My School of Architecture colleagues—Lynne Dearborn and John Stallmeyer—traveled to Luang Prabang to study its historic built environment and its management by the Maison du Patrimoine. In the 2010 book resulting from their fieldwork, Inconvenient Heritage, they observe that the official description (above) belies critical problems in the city, especially as generated by tourism. Once the communist government opened Laos to tourism in 1989 and legalized private enterprise, the city’s decrepit colonial villas began to be refurbished as hotels, numerous homes became guest houses, and restaurants and shops opened to service the needs of the tourism sector. Although dozens of reports have been filed with UNESCO’s World Heritage Committee since 2001 concerning threats to Luang Prabang’s built environment, Professors Dearborn and Stallmeyer found little attention being paid to the drastic changes that tourism has created in the lives of Luang Prabang’s residents. For instance, long lines of orange-robed monks on their early morning collection of alms (which reciprocally links them to the local population) now run the gauntlet past gawking, camera-toting tourists. And the internal multi-village organization of the ancient city has almost disappeared with the overflow of the tourism economy.

Dearborn and Stallmeyer’s analysis of the Maison du Patrimoine’s management plan reveals a singular representation of the city’s cultural heritage that erases “particular physical and socio-cultural pasts that are seen as unpalatable for tourists, are incongruent with contemporary development, or do not serve the political needs of the current Lao PDR government.” Luang Prabang today dutifully attends the needs of a global tourism industry but, as Dearborn and Stallmeyer observe, “the erasures necessitated by this process leave little room for the performance of locally embedded everyday activities or multiple readings of heritage.” Moreover, the World Heritage inscription and its resulting architectural preservation and urban redevelopment “have refined and redefined what heritage is in Luang Prabang, freezing the physical environment of the city as an imagined space/time.” The result is a physical environment increasingly transformed into a touristic display, rendering invisible Luang Prabang’s embedded, intangible heritage.

University scholar-practitioners are especially qualified to conduct cultural heritage projects. Our academic training makes us aware of the multiple conflicting institutions and interests that surround all cultural heritage initiatives. We argue that to undertake site protection with unquestioning adherence to adages of universal cultural heritage, or uncritical belief in the inherent value of heritage for the construction of identity, or to automatically advocate economic development through cultural heritage tourism, is to invite failure on the ground. Because we are not a profit-driven business, are reasonably unconstrained by time (at least until our grants run out), and have a university base, we do not operate in the service of influential interest groups and we are sensitive to local stakeholders whose voices typically receive inadequate attention from those in power.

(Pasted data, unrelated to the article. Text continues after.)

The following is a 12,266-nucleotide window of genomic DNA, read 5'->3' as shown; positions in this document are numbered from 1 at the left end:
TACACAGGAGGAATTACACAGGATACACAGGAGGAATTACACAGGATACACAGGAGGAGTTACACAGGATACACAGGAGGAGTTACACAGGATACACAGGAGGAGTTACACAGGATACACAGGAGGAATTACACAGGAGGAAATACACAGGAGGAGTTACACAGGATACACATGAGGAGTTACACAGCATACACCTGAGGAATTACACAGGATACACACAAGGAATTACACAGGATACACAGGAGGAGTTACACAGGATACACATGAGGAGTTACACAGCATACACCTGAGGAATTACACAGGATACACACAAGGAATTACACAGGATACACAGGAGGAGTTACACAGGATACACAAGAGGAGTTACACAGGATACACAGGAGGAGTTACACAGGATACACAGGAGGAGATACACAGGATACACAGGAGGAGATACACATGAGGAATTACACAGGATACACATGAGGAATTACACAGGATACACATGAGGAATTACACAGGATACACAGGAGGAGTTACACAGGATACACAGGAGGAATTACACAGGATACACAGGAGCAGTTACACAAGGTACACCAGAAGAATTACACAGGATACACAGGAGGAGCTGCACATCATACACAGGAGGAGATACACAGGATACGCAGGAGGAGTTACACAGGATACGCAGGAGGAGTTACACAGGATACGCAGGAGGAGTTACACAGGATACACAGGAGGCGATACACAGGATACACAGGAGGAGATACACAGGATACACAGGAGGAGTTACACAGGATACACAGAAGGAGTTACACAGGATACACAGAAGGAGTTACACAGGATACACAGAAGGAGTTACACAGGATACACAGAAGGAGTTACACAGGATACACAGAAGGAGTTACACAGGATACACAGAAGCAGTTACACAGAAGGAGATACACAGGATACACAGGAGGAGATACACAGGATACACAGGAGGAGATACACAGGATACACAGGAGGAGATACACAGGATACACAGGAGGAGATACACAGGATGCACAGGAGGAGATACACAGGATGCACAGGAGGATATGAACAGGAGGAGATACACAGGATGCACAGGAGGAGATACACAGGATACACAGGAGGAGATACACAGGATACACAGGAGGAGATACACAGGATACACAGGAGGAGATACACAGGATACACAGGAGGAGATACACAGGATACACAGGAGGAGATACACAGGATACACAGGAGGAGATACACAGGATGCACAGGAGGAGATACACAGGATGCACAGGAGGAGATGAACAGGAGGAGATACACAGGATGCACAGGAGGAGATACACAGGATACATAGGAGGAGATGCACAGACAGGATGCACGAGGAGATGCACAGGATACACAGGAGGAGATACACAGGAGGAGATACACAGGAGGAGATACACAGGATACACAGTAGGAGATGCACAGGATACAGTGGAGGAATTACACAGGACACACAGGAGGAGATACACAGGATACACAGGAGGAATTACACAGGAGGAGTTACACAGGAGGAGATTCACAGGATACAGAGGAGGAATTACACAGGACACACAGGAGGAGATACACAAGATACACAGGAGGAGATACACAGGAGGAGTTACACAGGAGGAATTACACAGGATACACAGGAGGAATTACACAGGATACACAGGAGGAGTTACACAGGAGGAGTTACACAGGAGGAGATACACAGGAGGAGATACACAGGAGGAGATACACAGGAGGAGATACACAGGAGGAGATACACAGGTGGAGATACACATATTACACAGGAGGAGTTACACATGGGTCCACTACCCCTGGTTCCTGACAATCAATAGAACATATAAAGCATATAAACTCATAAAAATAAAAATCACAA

Hopefully, as more universities develop programs in cultural heritage, like CHAMP’s, and their graduates move into the field of heritage management we should see greater success in the democratic management and benign sustainability of all kinds of cultural heritage sites and intangible traditions.

Helaine Silverman is Professor in the Department of Anthropology at the University of Illinois, Urbana-Champaign, and the director of CHAMP (Collaborative for Cultural Heritage and Museum Practices).

References Cited and Recommended

Dearborn, Lynne and John Stallmeyer
2010            Inconvenient Heritage: Erasure and Global Tourism in Luang Prabang. Left Coast Press, Walnut Creek, CA.

Logan, William S.
2007            Closing Pandora’s Box: Human Rights Conundrums in Cultural Heritage Protection. In Cultural Heritage and Human Rights, edited by Helaine Silverman and D. Fairchild Ruggles, pp. 33-52. Springer, New York.

Ruggles, D. Fairchild and Helaine Silverman (editors)
2009            Intangible Heritage Embodied. Springer, New York.

Silverman, Helaine (editor)
2010            Contested Cultural Heritage. Religion, National, Erasure and Exclusion in a Global World. Springer, New York.

Silverman, Helaine and D. Fairchild Ruggles (editors)
2007            Cultural Heritage and Human Rights. Spinger, New York.

Sinha, Amita
2004            Champaner-Pavagadh Archaeological Park: A Design Approach. International Journal of Heritage Studies 10(2):117-128.

Sinha, Amita, James L. Wescoat, Jr., Gary Kesler, and D. Fairchild Ruggles
2003            Champaner-Pavagadh Cultural Sanctuary. Gujarat, India. Design proposal and report (48 pp.) submitted to Heritage Trust, Baroda, India. Department of Landscape Architecture, University of Illinois at Urbana, Champaign.

Wescoat, James L., Jr.
2007            The Indo-Islamic Garden: Conflict, Conservation, and Conciliation in Gujarat, India. In Cultural Heritage and Human Rights, edited by Helaine Silverman and D. Fairchild Ruggles, pp. 53-77. Springer, New York.